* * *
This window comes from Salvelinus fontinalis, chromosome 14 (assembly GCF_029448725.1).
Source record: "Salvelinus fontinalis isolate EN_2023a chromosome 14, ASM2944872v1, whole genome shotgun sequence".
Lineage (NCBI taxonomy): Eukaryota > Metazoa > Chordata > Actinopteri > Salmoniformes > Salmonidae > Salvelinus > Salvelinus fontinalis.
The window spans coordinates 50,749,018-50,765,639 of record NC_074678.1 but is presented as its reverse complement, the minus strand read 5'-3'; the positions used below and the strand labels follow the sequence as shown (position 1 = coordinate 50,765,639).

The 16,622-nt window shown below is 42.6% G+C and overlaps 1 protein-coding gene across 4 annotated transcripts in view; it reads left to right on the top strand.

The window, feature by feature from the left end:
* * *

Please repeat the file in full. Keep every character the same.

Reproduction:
This window comes from Salvelinus fontinalis, chromosome 14 (assembly GCF_029448725.1).
Source record: "Salvelinus fontinalis isolate EN_2023a chromosome 14, ASM2944872v1, whole genome shotgun sequence".
Lineage (NCBI taxonomy): Eukaryota > Metazoa > Chordata > Actinopteri > Salmoniformes > Salmonidae > Salvelinus > Salvelinus fontinalis.
The window spans coordinates 50,749,018-50,765,639 of record NC_074678.1 but is presented as its reverse complement, the minus strand read 5'-3'; the positions used below and the strand labels follow the sequence as shown (position 1 = coordinate 50,765,639).

The 16,622-nt window shown below is 42.6% G+C and overlaps 1 protein-coding gene across 4 annotated transcripts in view; it reads left to right on the top strand.

The window, feature by feature from the left end: